I discovered Libertador O’Higgins in Chile thanks to there being an earthquake near there last night:

It turns out that Libertador O’Higgins is a region of Chile, just south of Santiago and named for… well… Libertador Bernardo O’Higgins.

And who was he?

Bernardo O’Higgins Riquelme (1778–1842) was a Chilean independence leader who freed Chile from Spanish rule in the Chilean War of Independence. He was a wealthy landowner of Spanish and Irish ancestry. Although he was the second Supreme Director of Chile (1817–1823), he is considered one of Chile’s founding fathers, as he was the first holder of this title to head a fully independent Chilean state.

He was Captain General of the Chilean Army, Brigadier of the United Provinces of the Río de la Plata, General Officer of Gran Colombia and Grand Marshal of Peru.

I think that we could have guessed the Irish ancestry bit.

… the illegitimate son of Ambrosio O’Higgins, 1st Marquis of Osorno, a Spanish officer born in County Sligo, Ireland, who became governor of Chile and later viceroy of Peru. His mother was Isabel Riquelme, a prominent local; the daughter of Don Simón Riquelme y Goycolea, a member of the Chillán Cabildo, or town council.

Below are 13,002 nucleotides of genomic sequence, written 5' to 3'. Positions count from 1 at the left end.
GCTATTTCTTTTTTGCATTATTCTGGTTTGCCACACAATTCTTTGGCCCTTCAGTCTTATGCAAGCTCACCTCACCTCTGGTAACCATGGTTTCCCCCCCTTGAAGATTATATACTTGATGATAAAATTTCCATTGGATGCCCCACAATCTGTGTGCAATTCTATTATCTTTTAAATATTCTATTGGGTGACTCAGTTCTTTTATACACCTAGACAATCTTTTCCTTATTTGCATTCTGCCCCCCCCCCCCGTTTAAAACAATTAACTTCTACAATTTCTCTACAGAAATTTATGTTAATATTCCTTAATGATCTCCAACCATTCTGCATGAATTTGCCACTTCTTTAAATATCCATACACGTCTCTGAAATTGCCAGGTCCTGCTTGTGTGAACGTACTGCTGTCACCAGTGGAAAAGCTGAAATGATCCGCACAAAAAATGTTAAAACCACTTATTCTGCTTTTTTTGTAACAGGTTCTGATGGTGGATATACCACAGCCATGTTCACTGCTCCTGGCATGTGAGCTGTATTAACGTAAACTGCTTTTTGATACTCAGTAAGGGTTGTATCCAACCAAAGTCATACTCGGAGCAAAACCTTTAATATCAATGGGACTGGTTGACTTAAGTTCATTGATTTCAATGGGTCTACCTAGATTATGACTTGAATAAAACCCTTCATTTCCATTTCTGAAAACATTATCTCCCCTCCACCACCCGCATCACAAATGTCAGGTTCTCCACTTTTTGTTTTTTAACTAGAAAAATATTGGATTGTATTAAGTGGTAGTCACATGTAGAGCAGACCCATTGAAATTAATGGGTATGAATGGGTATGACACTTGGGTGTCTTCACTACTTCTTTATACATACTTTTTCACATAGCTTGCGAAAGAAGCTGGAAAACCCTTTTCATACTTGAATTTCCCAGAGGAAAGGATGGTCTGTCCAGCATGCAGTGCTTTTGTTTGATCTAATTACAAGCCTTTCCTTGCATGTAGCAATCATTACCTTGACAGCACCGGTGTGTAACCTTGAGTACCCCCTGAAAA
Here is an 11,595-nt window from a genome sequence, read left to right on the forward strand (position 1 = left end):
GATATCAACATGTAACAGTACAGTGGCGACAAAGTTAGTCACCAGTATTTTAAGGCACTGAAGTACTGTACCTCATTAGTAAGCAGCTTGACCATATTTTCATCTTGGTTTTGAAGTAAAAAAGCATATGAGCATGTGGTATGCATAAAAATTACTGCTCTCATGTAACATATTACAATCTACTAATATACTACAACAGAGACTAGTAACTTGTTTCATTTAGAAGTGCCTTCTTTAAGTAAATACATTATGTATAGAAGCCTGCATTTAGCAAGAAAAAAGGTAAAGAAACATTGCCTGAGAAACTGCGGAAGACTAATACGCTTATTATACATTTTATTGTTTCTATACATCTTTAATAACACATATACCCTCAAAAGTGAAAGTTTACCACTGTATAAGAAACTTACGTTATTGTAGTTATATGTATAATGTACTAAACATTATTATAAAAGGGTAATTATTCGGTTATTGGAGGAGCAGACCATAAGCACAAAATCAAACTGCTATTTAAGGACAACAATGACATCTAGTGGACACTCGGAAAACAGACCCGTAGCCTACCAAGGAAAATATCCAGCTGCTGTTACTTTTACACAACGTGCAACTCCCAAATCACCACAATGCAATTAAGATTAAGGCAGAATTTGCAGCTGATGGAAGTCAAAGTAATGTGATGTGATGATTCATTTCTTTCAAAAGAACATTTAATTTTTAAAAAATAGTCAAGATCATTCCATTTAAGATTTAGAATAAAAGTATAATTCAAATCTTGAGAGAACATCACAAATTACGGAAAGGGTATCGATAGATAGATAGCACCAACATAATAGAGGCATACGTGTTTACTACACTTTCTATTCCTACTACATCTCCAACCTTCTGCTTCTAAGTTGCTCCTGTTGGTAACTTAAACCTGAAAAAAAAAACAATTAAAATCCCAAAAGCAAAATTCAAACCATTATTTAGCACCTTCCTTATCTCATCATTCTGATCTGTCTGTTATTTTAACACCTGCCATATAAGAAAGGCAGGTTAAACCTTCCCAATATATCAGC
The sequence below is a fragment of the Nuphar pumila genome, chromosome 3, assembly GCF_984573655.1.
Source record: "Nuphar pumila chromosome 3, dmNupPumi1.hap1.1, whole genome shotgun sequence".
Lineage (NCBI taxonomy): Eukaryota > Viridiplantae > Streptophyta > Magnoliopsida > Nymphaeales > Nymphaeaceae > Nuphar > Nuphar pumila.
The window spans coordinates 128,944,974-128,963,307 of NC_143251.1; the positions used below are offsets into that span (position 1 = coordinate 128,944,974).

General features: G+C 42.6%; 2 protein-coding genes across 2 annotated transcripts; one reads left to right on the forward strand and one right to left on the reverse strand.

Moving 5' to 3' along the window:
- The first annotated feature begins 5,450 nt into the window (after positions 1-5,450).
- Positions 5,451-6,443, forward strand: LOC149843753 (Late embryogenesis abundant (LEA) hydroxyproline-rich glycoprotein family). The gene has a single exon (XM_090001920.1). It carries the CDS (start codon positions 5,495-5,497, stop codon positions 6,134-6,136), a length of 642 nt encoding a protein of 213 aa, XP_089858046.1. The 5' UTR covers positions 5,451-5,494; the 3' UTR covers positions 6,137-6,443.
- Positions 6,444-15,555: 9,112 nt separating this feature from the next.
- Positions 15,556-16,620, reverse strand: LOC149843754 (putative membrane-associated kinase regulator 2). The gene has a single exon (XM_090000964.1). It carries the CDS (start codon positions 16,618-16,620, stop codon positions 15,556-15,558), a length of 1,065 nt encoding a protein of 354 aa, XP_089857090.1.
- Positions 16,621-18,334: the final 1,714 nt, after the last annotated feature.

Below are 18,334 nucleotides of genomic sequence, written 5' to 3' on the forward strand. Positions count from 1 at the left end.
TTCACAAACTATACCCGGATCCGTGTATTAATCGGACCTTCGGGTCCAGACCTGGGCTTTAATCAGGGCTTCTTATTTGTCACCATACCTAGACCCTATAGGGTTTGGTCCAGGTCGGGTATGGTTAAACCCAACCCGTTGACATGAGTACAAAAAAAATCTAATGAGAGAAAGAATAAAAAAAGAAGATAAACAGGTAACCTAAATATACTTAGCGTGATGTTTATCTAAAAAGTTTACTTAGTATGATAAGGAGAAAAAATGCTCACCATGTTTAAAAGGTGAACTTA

You can read more about his role in the Chilean Independence movement and his time as Supreme Director of Chile – and his part in Peruvian Independence – on that link above.

But this was the bit that got me: he has a really, really impressive array of stuff commemorating him, including (but not limited to):

– an administrative region in Chile (which had an earthquake near it last night)
– a major road in Santiago and a National Park
– a Blue Plaque and a bust in Richmond in London
– plaques, busts and statues in Sydney, Guatemala City, Costa Rica, Buenos Aires, Bogota and Cadiz
– Chile’s highest award for a foreign citizen
– an unorchestrated opera
– 3 ships, a submarine and an Antarctic research base
– a set of stamps in Chile and one in Ireland
– an actual football team

Yes: An. Actual. Football. Team.



Cape Town Earthquake!

Sort of, anyway: